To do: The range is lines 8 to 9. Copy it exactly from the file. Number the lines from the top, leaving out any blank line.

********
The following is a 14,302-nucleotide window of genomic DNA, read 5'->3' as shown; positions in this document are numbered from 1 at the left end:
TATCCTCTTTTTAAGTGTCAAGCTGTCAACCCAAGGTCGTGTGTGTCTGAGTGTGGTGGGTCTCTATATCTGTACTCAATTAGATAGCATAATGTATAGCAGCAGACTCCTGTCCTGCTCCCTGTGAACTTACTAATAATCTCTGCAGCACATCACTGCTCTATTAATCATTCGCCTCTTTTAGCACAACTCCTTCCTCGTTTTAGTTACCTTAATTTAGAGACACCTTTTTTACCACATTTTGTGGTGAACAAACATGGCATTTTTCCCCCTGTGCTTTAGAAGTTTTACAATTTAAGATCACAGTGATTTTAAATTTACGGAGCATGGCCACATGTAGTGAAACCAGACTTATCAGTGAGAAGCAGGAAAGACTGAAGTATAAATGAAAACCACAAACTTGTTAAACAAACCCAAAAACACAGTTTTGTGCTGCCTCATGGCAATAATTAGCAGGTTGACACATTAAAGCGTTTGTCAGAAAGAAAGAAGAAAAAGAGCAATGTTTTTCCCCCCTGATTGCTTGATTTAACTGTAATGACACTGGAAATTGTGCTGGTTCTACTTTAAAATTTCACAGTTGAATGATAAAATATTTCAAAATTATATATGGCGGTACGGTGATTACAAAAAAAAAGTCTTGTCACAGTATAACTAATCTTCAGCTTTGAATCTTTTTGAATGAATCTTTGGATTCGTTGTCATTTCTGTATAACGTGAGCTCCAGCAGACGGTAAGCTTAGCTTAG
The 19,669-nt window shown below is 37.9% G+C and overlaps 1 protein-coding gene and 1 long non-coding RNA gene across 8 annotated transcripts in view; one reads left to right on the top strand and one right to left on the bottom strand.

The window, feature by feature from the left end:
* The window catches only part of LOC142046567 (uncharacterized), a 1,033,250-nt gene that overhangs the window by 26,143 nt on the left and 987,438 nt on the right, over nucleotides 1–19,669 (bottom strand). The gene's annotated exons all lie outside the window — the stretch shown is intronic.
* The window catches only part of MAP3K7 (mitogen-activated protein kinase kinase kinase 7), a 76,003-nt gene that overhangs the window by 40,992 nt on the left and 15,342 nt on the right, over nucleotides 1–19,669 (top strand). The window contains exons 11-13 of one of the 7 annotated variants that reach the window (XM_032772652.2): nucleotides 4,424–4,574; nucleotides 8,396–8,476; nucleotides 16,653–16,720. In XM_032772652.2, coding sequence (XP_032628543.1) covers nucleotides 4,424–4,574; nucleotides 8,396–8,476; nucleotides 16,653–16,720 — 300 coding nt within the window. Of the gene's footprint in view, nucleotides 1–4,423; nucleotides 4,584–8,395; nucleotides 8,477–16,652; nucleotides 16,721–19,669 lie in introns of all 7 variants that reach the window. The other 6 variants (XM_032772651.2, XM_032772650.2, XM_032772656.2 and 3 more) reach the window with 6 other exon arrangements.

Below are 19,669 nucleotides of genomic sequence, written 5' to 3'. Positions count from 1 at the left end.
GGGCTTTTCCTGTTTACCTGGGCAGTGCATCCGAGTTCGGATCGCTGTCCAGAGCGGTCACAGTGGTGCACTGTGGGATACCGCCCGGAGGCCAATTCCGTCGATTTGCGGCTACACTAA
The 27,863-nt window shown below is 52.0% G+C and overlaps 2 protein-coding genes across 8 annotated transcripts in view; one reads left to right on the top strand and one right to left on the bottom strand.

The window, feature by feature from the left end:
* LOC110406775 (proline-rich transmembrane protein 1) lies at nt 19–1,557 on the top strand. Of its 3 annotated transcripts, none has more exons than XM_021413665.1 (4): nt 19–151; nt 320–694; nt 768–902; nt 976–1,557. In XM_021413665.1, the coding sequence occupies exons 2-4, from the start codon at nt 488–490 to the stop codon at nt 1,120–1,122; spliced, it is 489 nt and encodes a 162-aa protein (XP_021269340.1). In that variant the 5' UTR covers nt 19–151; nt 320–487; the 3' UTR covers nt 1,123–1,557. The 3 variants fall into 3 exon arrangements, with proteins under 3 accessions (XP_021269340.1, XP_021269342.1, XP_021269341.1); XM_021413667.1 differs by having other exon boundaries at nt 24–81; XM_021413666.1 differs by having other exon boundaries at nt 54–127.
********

GGGCTTTTCCTGTTTACCTGGGCAGTGCATCCGAGTTCGGATCGCTGTCCAGAGCGGTCACAGTGGTGCACTGTGGGATACCGCCCGGAGGCCAATTCCGTCGATTTGCGGCTACACTAA
The 27,863-nt window shown below is 52.0% G+C and overlaps 2 protein-coding genes across 8 annotated transcripts in view; one reads left to right on the top strand and one right to left on the bottom strand.